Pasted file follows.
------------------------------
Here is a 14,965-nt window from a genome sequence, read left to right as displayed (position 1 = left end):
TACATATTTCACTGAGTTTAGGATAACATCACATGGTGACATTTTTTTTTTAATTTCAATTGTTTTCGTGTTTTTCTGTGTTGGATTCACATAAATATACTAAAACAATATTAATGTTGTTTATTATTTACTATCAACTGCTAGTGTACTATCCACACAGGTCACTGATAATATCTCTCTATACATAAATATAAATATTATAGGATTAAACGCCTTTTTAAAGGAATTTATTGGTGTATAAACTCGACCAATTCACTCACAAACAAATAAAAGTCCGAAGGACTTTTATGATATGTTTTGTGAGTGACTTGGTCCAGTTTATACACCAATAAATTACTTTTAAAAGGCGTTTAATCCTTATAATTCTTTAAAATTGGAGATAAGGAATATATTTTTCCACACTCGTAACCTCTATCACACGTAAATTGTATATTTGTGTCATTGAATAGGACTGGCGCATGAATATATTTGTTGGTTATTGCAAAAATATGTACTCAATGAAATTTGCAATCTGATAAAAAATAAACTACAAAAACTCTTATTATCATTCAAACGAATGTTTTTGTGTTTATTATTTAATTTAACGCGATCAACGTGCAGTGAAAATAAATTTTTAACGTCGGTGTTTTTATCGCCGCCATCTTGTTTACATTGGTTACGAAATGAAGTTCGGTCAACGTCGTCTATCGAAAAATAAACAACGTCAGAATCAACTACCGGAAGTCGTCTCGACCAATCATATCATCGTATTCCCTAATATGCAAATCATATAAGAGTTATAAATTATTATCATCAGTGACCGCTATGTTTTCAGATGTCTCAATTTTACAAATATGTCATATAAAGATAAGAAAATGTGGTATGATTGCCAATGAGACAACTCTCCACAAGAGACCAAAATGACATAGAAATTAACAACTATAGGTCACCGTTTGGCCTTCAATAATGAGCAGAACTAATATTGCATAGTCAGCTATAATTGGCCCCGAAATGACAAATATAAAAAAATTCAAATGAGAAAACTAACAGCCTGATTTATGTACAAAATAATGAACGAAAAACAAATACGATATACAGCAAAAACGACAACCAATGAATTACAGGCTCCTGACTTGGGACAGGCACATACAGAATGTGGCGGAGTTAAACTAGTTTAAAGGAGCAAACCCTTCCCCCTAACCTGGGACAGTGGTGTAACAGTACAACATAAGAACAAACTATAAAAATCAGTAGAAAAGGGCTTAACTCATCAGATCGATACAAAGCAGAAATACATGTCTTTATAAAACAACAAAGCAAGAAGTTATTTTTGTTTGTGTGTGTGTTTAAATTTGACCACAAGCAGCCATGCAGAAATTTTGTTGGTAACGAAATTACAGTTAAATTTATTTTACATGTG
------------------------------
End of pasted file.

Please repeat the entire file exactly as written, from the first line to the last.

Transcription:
Here is a 14,965-nt window from a genome sequence, read left to right as displayed (position 1 = left end):
TACATATTTCACTGAGTTTAGGATAACATCACATGGTGACATTTTTTTTTTAATTTCAATTGTTTTCGTGTTTTTCTGTGTTGGATTCACATAAATATACTAAAACAATATTAATGTTGTTTATTATTTACTATCAACTGCTAGTGTACTATCCACACAGGTCACTGATAATATCTCTCTATACATAAATATAAATATTATAGGATTAAACGCCTTTTTAAAGGAATTTATTGGTGTATAAACTCGACCAATTCACTCACAAACAAATAAAAGTCCGAAGGACTTTTATGATATGTTTTGTGAGTGACTTGGTCCAGTTTATACACCAATAAATTACTTTTAAAAGGCGTTTAATCCTTATAATTCTTTAAAATTGGAGATAAGGAATATATTTTTCCACACTCGTAACCTCTATCACACGTAAATTGTATATTTGTGTCATTGAATAGGACTGGCGCATGAATATATTTGTTGGTTATTGCAAAAATATGTACTCAATGAAATTTGCAATCTGATAAAAAATAAACTACAAAAACTCTTATTATCATTCAAACGAATGTTTTTGTGTTTATTATTTAATTTAACGCGATCAACGTGCAGTGAAAATAAATTTTTAACGTCGGTGTTTTTATCGCCGCCATCTTGTTTACATTGGTTACGAAATGAAGTTCGGTCAACGTCGTCTATCGAAAAATAAACAACGTCAGAATCAACTACCGGAAGTCGTCTCGACCAATCATATCATCGTATTCCCTAATATGCAAATCATATAAGAGTTATAAATTATTATCATCAGTGACCGCTATGTTTTCAGATGTCTCAATTTTACAAATATGTCATATAAAGATAAGAAAATGTGGTATGATTGCCAATGAGACAACTCTCCACAAGAGACCAAAATGACATAGAAATTAACAACTATAGGTCACCGTTTGGCCTTCAATAATGAGCAGAACTAATATTGCATAGTCAGCTATAATTGGCCCCGAAATGACAAATATAAAAAAATTCAAATGAGAAAACTAACAGCCTGATTTATGTACAAAATAATGAACGAAAAACAAATACGATATACAGCAAAAACGACAACCAATGAATTACAGGCTCCTGACTTGGGACAGGCACATACAGAATGTGGCGGAGTTAAACTAGTTTAAAGGAGCAAACCCTTCCCCCTAACCTGGGACAGTGGTGTAACAGTACAACATAAGAACAAACTATAAAAATCAGTAGAAAAGGGCTTAACTCATCAGATCGATACAAAGCAGAAATACATGTCTTTATAAAACAACAAAGCAAGAAGTTATTTTTGTTTGTGTGTGTGTTTAAATTTGACCACAAGCAGCCATGCAGAAATTTTGTTGGTAACGAAATTACAGTTAAATTTATTTTACATGTG